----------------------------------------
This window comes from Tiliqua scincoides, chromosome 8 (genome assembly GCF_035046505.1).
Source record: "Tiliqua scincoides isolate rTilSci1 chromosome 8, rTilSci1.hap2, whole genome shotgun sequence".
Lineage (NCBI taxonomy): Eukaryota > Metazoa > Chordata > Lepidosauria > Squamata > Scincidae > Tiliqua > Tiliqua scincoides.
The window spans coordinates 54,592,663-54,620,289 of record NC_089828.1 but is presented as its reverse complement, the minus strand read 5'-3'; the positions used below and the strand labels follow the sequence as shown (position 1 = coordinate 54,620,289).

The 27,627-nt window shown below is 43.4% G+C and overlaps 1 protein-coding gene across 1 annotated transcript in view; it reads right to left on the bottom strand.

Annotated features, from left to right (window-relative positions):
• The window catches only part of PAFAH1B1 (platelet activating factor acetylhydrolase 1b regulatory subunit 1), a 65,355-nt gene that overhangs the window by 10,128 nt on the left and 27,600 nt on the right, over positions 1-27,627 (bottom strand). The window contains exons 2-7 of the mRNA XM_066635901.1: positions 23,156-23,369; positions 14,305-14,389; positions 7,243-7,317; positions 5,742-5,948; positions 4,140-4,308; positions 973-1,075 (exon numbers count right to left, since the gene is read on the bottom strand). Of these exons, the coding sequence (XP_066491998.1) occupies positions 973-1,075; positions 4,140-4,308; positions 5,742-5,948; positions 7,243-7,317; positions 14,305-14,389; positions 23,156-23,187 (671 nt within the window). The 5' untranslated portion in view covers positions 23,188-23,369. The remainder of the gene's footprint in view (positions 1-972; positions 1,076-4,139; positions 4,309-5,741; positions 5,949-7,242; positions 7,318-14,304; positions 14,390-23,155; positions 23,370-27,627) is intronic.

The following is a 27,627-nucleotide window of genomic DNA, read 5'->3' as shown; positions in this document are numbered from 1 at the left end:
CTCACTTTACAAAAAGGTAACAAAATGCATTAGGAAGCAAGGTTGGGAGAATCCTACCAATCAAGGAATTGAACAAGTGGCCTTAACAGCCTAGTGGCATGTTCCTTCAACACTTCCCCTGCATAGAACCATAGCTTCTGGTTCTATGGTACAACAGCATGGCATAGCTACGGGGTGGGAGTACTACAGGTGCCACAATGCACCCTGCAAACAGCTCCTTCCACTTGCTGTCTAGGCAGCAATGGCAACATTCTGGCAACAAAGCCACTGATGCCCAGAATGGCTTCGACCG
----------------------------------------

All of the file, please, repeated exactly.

This window comes from Tiliqua scincoides, chromosome 8 (genome assembly GCF_035046505.1).
Source record: "Tiliqua scincoides isolate rTilSci1 chromosome 8, rTilSci1.hap2, whole genome shotgun sequence".
Lineage (NCBI taxonomy): Eukaryota > Metazoa > Chordata > Lepidosauria > Squamata > Scincidae > Tiliqua > Tiliqua scincoides.
The window spans coordinates 54,592,663-54,620,289 of record NC_089828.1 but is presented as its reverse complement, the minus strand read 5'-3'; the positions used below and the strand labels follow the sequence as shown (position 1 = coordinate 54,620,289).

The 27,627-nt window shown below is 43.4% G+C and overlaps 1 protein-coding gene across 1 annotated transcript in view; it reads right to left on the bottom strand.

Annotated features, from left to right (window-relative positions):
• The window catches only part of PAFAH1B1 (platelet activating factor acetylhydrolase 1b regulatory subunit 1), a 65,355-nt gene that overhangs the window by 10,128 nt on the left and 27,600 nt on the right, over positions 1-27,627 (bottom strand). The window contains exons 2-7 of the mRNA XM_066635901.1: positions 23,156-23,369; positions 14,305-14,389; positions 7,243-7,317; positions 5,742-5,948; positions 4,140-4,308; positions 973-1,075 (exon numbers count right to left, since the gene is read on the bottom strand). Of these exons, the coding sequence (XP_066491998.1) occupies positions 973-1,075; positions 4,140-4,308; positions 5,742-5,948; positions 7,243-7,317; positions 14,305-14,389; positions 23,156-23,187 (671 nt within the window). The 5' untranslated portion in view covers positions 23,188-23,369. The remainder of the gene's footprint in view (positions 1-972; positions 1,076-4,139; positions 4,309-5,741; positions 5,949-7,242; positions 7,318-14,304; positions 14,390-23,155; positions 23,370-27,627) is intronic.

The following is a 27,627-nucleotide window of genomic DNA, read 5'->3' as shown; positions in this document are numbered from 1 at the left end:
CTCACTTTACAAAAAGGTAACAAAATGCATTAGGAAGCAAGGTTGGGAGAATCCTACCAATCAAGGAATTGAACAAGTGGCCTTAACAGCCTAGTGGCATGTTCCTTCAACACTTCCCCTGCATAGAACCATAGCTTCTGGTTCTATGGTACAACAGCATGGCATAGCTACGGGGTGGGAGTACTACAGGTGCCACAATGCACCCTGCAAACAGCTCCTTCCACTTGCTGTCTAGGCAGCAATGGCAACATTCTGGCAACAAAGCCACTGATGCCCAGAATGGCTTCGACCG